Chris Davis' record homer helps Orioles defeat the Red Sox 3-2

September 18, 2013|By Eduardo A. Encina, The Baltimore Sun

BOSTON – Chris Davis hit his way into the Orioles record books Tuesday night with his 51st home run of the season — a ball that caught the chilly New England air and suddenly took off, much like his breakout 2013 season — setting a new single-season power standard in a franchise history that spans six decades.

The sixth-inning solo blast, the tying run in the Orioles' eventual 3-2 victory over the Boston Red Sox, moved the 27-year-old Davis past Brady Anderson's mark set in 1996.

More important was the win, which came in front of an announced 35,030 at Fenway Park in a key game over a sizzling Red Sox team.

With just 12 games left, the Orioles (80-70) remained two games back of both American League wild-card spots, which are held by Tampa Bay and Texas, both 82-68, after the Rangers' 7-1 win over the Rays.

“It is [complex] for everybody else, but it's not for simple-minded people like myself and our team who just say, ‘We've got a game tonight, let's win and let's see where it takes us,'“ Orioles manager Buck Showalter said. “I don't even know who won or lost tonight. It doesn't matter. We have to take care of business. It doesn't matter if we don't. The only thing is if you lose, you hope they do. If you sit there and try to dwell on any one team, you've got to dwell on yourself.”

The O's won on Tuesday night despite their usually sound defense committing a season-high three errors and starting pitcher Scott Feldman issuing a season-high six walks over an abbreviated five-inning start. It was also the Orioles' fourth win in their past 18 one-run games dating back to the all-star break.

The Orioles had been held to two hits over the first five innings by Red Sox right-hander Ryan Dempster before Davis crushed a 2-1 slider to the furthest part of Fenway Park and into the center-field stands for his record-breaking homer, tying the game at 2.

After the game, Anderson — currently an Orioles front office executive — made a surprise visit to the clubhouse and gave Davis a congratulatory hug.

“To be honest with you, I took a deep breath when I hit 50, just to be tied with him, and in the same conversation,” said Davis, who was able to recover the historic 51st home run ball from a Red Sox fan in exchange for an autographed ball. “I think the biggest thing for me is to go out there and have quality at-bats and do what I can to help the team win.”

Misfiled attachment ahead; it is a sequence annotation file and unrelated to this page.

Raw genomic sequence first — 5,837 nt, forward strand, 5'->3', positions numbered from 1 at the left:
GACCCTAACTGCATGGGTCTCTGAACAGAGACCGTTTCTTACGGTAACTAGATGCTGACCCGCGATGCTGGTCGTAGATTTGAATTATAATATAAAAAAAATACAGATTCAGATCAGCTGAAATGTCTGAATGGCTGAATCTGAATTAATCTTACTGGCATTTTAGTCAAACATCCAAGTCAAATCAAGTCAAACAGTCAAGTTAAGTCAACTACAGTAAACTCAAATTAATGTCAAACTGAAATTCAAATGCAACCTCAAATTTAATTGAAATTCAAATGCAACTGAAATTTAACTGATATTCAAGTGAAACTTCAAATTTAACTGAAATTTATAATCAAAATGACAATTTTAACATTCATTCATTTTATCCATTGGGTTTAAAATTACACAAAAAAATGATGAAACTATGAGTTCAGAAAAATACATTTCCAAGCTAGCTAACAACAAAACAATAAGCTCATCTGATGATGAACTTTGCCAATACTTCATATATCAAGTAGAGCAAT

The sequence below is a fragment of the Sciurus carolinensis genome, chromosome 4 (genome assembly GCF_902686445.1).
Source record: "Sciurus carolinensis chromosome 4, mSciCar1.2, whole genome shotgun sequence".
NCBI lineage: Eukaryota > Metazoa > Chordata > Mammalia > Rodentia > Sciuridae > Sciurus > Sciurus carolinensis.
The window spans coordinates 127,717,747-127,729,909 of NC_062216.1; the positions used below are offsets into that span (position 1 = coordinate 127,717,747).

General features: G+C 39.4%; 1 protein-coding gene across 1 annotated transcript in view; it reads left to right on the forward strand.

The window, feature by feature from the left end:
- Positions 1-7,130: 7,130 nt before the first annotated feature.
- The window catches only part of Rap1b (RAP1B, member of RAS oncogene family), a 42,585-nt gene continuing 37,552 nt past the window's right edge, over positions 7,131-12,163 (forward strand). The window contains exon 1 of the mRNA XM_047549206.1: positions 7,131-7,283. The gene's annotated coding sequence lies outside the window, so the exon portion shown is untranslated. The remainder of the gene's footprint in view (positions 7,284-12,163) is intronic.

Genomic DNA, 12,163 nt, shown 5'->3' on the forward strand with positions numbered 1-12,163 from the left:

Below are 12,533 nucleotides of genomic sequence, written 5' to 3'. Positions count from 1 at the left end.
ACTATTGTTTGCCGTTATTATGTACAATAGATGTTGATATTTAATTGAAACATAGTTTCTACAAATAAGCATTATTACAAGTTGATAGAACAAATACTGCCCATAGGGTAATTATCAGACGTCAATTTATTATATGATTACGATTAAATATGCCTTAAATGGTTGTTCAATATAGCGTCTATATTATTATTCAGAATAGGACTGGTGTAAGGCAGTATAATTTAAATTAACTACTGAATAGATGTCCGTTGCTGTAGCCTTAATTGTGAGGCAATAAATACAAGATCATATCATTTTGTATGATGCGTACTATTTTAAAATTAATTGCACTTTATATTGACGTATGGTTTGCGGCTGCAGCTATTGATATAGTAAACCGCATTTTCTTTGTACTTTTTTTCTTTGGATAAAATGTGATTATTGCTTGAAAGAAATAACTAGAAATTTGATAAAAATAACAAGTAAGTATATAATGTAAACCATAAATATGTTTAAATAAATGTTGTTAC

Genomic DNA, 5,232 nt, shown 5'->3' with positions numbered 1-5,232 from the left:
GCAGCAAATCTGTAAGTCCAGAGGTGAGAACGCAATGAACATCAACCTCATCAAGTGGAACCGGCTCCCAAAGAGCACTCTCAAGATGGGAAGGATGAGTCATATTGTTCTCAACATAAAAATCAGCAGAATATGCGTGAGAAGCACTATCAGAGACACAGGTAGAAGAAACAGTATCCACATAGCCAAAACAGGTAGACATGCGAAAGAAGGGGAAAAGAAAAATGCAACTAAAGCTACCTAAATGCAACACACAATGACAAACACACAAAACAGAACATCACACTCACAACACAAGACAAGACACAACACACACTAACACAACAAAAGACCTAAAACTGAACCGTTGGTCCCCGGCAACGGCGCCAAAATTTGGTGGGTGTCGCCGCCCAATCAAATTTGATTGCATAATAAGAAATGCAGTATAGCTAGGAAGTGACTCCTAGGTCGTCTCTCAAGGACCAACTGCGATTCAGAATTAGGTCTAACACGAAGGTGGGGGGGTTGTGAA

Davis struck out against Dempster in his previous two at-bats Tuesday and was 2-for-13 with eight strikeouts against Dempster in his career heading into the at-bat.

“He was throwing quality pitches my first two at-bats,” Davis said. “I went back and looked at them, and he was throwing good strikes, and sometimes you've got to tip your hat sometimes when a guy's got good stuff, but I was able to look for one out over the plate. It actually wasn't a bad pitch; it was down. I was just able to get the barrel on it.”

With the score still tied at 2 in the top of the ninth, designated hitter Danny Valencia hit a leadoff triple off Red Sox closer Koji Uehara, who had retired his previous 37 hitters, a franchise record. Matt Wieters, the next batter, hit a sacrifice fly to right ended the former Oriole's streak of 30 1/3 scoreless innings.

Valencia, who laced the hit just over the outstretched glove of Shane Victorino in center, is hitting .405 (15-for-37) in September after reaching base three times Tuesday (1-for-2 with two walks). Valencia, who had been primarily used only against left-handed pitching, has become the team's everyday DH.

“Sometimes, it's an opportunity that they need, and he's run with it,” Showalter said. “He's got some good matchups and he's not trying to do too much. … It's that time of year when you ride the hot hand.”

Despite allowing a one-out hit in the ninth, Jim Johnson recorded his 46th save of the season, capping four scoreless innings by the bullpen. With the game tied and perhaps the season on the line, the Orioles received shutout innings from rookies T.J. McFarland in the sixth and Kevin Gausman in the seventh.

“This is who we are,” Showalter said. “Gausman, who was at LSU last year and McFarland, who was a Rule 5 pick, against the Red Sox trying to get into the playoffs.”

Feldman struggled with his control throughout the night. But despite issuing six walks, including four with two outs, he allowed just two runs — one earned — on two hits through five innings.

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